University of Utah bioengineers showed that tiny blood vessels grow better in the laboratory if the tissue surrounding them is less dense. Then the researchers created a computer simulation to predict such growth accurately – an early step toward treatments to provide blood supply to tissues damaged by diabetes and heart attacks and to skin grafts and implanted ligaments and tendons.
"Better understanding of the processes that regulate the growth of blood vessels puts us in a position ultimately to develop new treatments for diseases related to blood vessel growth," and to better understand cancer metastasis, says bioengineering professor Jeff Weiss of the university's Scientific Computing and Imaging Institute.
Weiss and Lowell Edgar, a postdoctoral fellow in bioengineering, published their study Wednesday, Jan. 22, in the Public Library of Science's online journal PLOS ONE.
Like some previous studies, they showed that tiny blood vessels called capillaries grow, branch and interconnect best when the density of the surrounding tissue – called the "extracellular matrix" – is lower rather than higher. But unlike earlier research, they used pieces of real blood vessels from rats rather than single cells, and went on to develop an accurate if simplified computer simulation of the process.
Earlier work also focused on how the extracellular matrix, made mostly of collagen, sends chemical signals to promote capillary growth. The Utah study focused more on how the collagen's mechanical or physical properties – specifically, the density or "stiffness" of the matrix – affect blood vessel growth. Both their lab experiments and computer simulations showed that the denser or stiffer this collagen matrix, the more difficult it is for blood vessels to form a network necessary to supply blood to living tissue. This directly impacts healing or accepting new tissue implanted into the body.
Upon injury or receiving a skin graft, the body triggers "angiogenesis" – the body's process of creating new blood vessels from existing ones.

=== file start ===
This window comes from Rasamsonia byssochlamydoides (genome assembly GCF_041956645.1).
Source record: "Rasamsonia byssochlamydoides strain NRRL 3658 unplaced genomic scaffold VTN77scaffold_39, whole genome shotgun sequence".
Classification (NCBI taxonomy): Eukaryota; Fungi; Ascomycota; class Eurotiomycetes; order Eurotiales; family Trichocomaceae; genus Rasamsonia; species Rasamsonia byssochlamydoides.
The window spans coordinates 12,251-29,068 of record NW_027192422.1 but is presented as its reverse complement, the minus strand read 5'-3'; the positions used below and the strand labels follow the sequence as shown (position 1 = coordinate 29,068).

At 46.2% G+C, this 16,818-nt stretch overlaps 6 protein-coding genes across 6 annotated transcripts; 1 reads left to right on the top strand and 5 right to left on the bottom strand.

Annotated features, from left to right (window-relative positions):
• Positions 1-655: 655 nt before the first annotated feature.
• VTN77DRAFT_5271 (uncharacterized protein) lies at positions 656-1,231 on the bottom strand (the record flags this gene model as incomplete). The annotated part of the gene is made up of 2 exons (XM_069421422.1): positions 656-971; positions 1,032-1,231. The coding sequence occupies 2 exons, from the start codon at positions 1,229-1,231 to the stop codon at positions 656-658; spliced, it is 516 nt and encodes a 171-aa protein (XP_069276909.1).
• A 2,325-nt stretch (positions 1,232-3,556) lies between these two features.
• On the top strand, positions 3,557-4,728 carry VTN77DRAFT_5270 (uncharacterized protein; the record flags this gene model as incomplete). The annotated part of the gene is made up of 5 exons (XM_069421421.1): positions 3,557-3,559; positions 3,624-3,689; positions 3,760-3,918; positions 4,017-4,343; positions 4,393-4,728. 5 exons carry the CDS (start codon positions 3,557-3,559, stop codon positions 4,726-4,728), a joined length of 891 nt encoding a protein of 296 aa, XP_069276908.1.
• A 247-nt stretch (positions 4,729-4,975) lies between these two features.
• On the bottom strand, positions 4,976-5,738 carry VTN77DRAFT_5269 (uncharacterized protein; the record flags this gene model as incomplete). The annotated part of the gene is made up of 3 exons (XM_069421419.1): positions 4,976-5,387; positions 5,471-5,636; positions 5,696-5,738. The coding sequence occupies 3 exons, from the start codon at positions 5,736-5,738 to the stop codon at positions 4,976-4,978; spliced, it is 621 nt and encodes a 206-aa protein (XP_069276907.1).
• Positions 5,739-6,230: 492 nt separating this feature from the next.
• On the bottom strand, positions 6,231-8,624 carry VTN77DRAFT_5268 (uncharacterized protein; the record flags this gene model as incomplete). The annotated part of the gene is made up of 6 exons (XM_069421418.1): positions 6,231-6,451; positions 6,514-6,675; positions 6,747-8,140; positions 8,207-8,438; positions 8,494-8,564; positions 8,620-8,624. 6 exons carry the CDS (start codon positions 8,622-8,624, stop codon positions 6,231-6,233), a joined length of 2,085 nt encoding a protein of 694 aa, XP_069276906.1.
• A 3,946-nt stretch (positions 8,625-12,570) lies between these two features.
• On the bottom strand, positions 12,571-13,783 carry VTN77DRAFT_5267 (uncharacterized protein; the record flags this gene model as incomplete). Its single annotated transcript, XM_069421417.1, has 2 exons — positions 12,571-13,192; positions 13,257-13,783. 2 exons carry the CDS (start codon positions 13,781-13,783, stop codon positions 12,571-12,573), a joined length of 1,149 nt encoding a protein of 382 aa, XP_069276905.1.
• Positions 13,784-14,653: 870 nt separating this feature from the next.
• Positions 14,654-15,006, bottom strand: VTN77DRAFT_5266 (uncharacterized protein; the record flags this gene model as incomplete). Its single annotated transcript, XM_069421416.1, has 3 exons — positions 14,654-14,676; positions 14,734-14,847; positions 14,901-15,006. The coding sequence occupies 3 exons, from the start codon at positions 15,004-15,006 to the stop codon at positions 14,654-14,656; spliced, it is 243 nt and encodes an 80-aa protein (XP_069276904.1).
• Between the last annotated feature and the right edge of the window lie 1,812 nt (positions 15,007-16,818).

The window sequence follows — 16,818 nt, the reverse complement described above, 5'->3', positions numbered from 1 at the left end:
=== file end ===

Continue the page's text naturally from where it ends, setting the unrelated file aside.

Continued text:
"When people engineer replacement tissues for use in the body – artificial or natural ligaments and tendons, for example – one limitation is their ability to recruit a blood supply from the body" to link the implant's vessels with the body's, Weiss says.
Vessels in implanted tissues grow longer, sprout branches, recruit other vessels and create a network of capillaries that delivers oxygen-rich blood to nourish the damaged or new area. However, recruitment for large areas often fails, preventing healing or acceptance of new, implanted tissue.
By better understanding the mechanical role density of surrounding tissue plays in vessel formation, bioengineers could prepare "prevascularized" implantable tissues already equipped with blood vessels that match a patient's blood vessel structure.
"For successful treatment, you have to create blood vessels that match the host blood vessel structure, otherwise you can't provide the proper therapy," Edgar says.
Bioengineering Vessels for Implants, Diabetes, Heart Attack
The new study ultimately is aimed at engineering replacement tissues with their own blood supply that could be used to treat a variety of disease – probably at least five and more likely 10 years from now, Weiss says.
Better-engineered tissues with capillaries could enhance the reconstruction of ligaments and tendons by helping new tissues hook up with the existing blood vessel network, Weiss says.
Prevascularized tissues also may help diabetes patients suffering wounds that heal slowly – if at all – due to impaired blood microcirculation. Implanted skin grafts with their own blood vessels could stimulate blood flow to promote healing of diabetic ulcers.